The quest to move a multi-year transportation bill through the U.S. Congress met with a bit of success yesterday, as the House of Representatives passed its own version of the legislation. A similar version of the Surface Transportation Reauthorization & Reform Act of 2015 was previously approved by the Senate.
The good news is that the House bill includes a number of important provisions, including one that would require companies like Enterprise to fix recalled cars before renting them to consumers.
The bad news? Plenty of important stuff was cut out or left out of the final version.
Here's what survived:
- Six years of transportation funding, at a cost of $325 billion. That's a good bit better than the last time Congress passed a transport bill.
- A requirement that automakers repair recalled vehicles up to 15 years from the date of manufacture.
- A requirement that automakers maintain safety records for ten years instead of the current five.
- Funds to encourage states and municipalities to roll out vehicle-to-infrastructure technology, which will allow cars and trucks to communicate with stop lights, railroad crossings, and other elements, reducing the risk of accidents.
- A requirement that rental car companies fix recalled vehicles before renting them to the public. This has been in the works for several years and is, frankly, long overdue.
- A waiver that would allow U.S. automakers to test prototypes on public roads without securing permits car by car.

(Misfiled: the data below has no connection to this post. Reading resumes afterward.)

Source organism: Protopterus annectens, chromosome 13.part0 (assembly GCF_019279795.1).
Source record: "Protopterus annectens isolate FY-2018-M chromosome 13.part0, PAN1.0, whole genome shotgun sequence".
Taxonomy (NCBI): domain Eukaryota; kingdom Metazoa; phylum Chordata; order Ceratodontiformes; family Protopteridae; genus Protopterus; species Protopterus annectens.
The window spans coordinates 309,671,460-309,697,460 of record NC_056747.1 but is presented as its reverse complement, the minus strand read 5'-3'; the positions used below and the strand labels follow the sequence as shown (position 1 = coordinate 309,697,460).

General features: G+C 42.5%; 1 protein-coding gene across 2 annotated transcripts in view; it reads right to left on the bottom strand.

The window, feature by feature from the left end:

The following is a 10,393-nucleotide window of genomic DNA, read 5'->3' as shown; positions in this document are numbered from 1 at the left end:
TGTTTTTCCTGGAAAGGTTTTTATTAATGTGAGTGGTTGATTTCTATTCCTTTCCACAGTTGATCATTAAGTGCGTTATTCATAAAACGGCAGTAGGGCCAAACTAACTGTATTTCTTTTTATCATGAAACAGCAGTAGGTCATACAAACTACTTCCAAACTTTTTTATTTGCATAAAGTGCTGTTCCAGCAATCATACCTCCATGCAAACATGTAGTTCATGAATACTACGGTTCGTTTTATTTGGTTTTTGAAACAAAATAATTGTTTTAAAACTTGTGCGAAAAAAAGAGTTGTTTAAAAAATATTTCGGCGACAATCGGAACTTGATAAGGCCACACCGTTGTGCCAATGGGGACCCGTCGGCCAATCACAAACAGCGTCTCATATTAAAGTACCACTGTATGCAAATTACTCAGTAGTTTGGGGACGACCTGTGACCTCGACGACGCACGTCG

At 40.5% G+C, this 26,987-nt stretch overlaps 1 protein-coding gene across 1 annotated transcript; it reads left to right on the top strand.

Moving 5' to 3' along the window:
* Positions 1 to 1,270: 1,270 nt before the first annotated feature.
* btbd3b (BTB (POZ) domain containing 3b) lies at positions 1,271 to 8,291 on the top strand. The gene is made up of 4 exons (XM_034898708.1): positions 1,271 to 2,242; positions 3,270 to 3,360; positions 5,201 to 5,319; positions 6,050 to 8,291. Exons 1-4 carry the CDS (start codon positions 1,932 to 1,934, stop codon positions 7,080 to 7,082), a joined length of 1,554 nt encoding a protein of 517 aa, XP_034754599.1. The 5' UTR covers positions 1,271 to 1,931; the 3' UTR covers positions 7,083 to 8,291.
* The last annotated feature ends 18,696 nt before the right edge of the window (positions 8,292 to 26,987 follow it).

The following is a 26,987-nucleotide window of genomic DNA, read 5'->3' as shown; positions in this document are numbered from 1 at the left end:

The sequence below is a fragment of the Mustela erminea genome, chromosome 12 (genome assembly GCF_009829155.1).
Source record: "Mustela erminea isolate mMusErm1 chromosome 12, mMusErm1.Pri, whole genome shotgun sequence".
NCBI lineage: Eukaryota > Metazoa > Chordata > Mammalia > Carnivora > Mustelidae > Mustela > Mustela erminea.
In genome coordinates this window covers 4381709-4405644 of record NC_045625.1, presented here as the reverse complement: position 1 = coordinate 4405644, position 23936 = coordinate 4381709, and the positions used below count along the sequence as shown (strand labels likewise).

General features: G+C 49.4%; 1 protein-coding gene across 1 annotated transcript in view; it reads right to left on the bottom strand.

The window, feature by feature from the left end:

And here's what's missing:
- Any requirement for used-car dealers to fix recalled vehicles before selling them.
- Any requirement for new-car dealers to repair recalled vehicles before loaning them to customers while their own cars are being fixed. That language was in the initial bill, but it was removed via a NADA-backed amendment submitted by Roger Williams (R-TX).
- A prohibition on regional recalls -- the kind that are often used for corrosion-related problems but caused chaos during the Takata recalls.
- An increase on the amount of fines that the National Highway Traffic Safety Administration can levy against automakers and other companies. Currently, that limit is $35 million, and the senate version of this bill raised that sum to $105 million.
- Additional authority for NHTSA so that the agency can force recalls and speed up the recall process as a whole.
- A long-overdue increase in the federal gas tax, which hasn't been raised since 1993.
What happens next? The House and Senate now meet in conference committee to resolve the differences between the two bills. Depending on the makeup of that committee and how much power those Senators and Representatives wield, the bill could get stronger or weaker. Whichever way it goes, we'll try to keep you posted.
If you're in need of some bedside reading, you can check out the full Surface Transportation Reauthorization & Reform Act of 2015 here.